Dead silence. Not a peep.
This was the response at a meeting of local ministers when a denominational leader asked, “What are y’all thinking about in regards to your ministries in 2022?”
That was the moment that I realized part of the weight that I’m carrying.
Leading in ministry during this pandemic has been challenging in various ways. Nearly every aspect of our ministry has been adapted more than once.
We changed to meeting outside. We adjusted to meeting in smaller groups. We pivoted to avoid overnight travel. We provided opportunities for vaccination. We changed to meeting inside with masks required.
We stopped regular parts of our rhythm and routines, upending parts of our ministry completely and replacing them with comparable, safer options.
We talked for hours and hours on Zoom with experts and trusted advisors and nuanced the differences between a risk and a hazard.
All these adjustments, pivots and changes have been exhausting, but the heaviest weight of all is the inability to dream about the future right now.
Part of the joy of service within the church is dreaming and enacting transformation and change over time. COVID-19 has not eliminated the joy of service, but it has removed the ease with which I once dreamed about the future.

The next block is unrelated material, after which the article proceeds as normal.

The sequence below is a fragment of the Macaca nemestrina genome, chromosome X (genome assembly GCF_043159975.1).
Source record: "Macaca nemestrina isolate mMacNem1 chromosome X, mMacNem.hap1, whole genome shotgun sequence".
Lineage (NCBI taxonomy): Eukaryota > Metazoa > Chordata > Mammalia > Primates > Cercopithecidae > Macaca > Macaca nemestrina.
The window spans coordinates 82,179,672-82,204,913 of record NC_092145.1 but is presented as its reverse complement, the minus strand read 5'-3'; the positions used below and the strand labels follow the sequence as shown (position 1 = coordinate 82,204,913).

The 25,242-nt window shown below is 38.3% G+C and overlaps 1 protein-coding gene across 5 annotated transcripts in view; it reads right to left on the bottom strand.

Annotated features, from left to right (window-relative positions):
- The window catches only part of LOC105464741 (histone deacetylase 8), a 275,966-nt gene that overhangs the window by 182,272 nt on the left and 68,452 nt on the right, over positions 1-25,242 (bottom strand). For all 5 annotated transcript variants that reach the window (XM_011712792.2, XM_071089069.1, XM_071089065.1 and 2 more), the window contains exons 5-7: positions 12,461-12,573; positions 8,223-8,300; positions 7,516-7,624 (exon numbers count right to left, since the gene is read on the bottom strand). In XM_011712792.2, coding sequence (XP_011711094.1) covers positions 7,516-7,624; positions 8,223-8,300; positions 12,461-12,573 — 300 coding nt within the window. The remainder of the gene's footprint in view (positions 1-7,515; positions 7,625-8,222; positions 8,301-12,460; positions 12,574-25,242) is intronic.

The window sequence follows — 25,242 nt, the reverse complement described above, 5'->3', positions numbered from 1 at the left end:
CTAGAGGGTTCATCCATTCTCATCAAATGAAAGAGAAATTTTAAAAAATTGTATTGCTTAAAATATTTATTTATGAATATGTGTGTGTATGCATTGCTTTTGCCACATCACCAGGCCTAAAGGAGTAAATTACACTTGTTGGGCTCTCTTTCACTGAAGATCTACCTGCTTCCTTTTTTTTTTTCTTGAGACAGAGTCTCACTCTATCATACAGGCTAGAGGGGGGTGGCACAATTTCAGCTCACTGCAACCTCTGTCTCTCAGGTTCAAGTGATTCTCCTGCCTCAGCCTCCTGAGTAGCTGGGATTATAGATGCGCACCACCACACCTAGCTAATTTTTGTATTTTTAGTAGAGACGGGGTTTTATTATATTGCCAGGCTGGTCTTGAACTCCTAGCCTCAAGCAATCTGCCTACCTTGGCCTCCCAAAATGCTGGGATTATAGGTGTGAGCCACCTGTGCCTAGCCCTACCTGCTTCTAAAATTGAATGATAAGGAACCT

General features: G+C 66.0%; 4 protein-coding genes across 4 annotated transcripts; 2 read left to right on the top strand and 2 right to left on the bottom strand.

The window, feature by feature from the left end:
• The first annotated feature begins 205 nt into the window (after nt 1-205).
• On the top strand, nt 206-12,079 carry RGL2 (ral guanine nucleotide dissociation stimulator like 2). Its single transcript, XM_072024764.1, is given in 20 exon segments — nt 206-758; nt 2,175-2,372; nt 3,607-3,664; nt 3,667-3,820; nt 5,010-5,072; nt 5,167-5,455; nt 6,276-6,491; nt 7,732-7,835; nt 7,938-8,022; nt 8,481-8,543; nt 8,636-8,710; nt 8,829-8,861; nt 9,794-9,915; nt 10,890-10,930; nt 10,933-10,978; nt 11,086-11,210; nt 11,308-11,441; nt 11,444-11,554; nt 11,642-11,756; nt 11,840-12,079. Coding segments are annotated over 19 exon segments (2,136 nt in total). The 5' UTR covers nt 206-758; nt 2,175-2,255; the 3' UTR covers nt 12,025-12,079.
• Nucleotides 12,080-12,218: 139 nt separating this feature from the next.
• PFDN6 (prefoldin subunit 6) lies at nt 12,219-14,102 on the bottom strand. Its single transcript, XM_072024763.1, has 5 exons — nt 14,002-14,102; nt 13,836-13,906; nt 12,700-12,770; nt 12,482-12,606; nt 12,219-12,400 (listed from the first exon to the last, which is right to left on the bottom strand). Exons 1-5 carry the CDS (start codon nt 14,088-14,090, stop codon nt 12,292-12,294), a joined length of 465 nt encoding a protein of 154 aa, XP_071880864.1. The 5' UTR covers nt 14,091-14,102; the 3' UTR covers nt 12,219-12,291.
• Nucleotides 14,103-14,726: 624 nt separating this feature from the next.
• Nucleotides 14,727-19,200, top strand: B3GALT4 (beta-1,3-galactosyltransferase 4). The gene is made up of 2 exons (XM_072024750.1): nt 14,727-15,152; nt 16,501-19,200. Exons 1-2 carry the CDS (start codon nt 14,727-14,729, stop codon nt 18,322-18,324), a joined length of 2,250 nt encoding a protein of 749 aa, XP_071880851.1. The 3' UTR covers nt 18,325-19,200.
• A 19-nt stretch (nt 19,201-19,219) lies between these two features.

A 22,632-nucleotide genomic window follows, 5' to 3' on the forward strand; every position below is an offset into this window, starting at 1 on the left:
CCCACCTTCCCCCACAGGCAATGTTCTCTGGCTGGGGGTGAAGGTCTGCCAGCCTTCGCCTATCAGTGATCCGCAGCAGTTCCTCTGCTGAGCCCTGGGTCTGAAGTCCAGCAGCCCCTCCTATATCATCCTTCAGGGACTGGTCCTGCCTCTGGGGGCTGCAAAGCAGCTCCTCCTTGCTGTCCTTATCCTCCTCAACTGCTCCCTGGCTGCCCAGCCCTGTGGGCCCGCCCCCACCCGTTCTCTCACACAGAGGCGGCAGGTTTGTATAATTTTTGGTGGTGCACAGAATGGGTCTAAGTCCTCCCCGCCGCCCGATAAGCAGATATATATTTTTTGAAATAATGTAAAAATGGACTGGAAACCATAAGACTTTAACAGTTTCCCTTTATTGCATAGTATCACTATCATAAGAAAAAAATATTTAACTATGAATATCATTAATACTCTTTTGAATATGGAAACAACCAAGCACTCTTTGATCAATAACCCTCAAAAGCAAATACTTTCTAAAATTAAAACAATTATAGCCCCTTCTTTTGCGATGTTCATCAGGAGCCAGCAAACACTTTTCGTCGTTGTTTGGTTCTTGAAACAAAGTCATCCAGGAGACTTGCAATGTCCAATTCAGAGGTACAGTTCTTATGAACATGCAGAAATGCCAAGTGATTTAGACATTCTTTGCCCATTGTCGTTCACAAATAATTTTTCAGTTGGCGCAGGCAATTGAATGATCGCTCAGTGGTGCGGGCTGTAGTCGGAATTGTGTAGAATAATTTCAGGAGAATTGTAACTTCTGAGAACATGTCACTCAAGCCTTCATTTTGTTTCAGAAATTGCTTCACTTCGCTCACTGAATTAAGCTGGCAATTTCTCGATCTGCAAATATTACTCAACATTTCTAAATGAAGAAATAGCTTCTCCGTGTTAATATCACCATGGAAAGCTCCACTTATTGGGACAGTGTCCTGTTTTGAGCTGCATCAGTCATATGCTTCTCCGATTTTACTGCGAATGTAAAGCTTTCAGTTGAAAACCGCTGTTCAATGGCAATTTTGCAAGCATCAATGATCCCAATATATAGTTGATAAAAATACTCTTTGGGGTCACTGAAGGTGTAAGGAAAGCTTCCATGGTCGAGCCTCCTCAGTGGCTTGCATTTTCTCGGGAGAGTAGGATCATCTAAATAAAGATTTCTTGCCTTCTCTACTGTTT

Kathryn Tanner’s book, Christianity and the New Spirit of Capitalism, details one of the challenges of financial debt from an economic lens. She says, “First, the discipline of debt makes present and future simple artifacts of a past promise; present and future collapse into a past that continues to make its demands and cannot be forgiven.”
Tanner says that this weight of debt monopolizes the attention of a person and imprisons them into losing the past and future. Suddenly, there is only the present time. Although, instead of simplicity in the present, there is only the present challenge.
“One cannot plan for the future,” adds Tanner.
Living, planning and existing in ministry in its current context can make one feel stuck. It feels like when a vehicle’s clutch is burned out and the current low gear is the only option.
We’re stuck in the present challenge of this pandemic, and an expedited shift back to the exact way things used to be is not going to happen.
Can we choose to dream even though we feel stuck?
A New Earth by Eckhardt Tolle states that a key to happiness is choosing to make peace with the present moment.
“Once you have made peace with the present moment, see what happens, what you can do or choose to do, or rather what life does through you?” he writes.
I have a sense of urgency in efforts related to ending this pandemic on a global scale, but I can also choose to be at peace with the present moment in ministry. Even if it feels slow, or it’s different than I’d choose.
This might involve creating space for questions and embracing a different pace than just planning and implementing.
Planning for the future in my ministry has always been to enjoy the present moment, but I’ve never honestly been able to do that. Instead, planning and preparation have moved from one focus to another with little downtime in between.
Maybe embracing the current state is exactly what we need to do to find hope. Maybe hope was never found in the unknown future, but it was always in the present tense.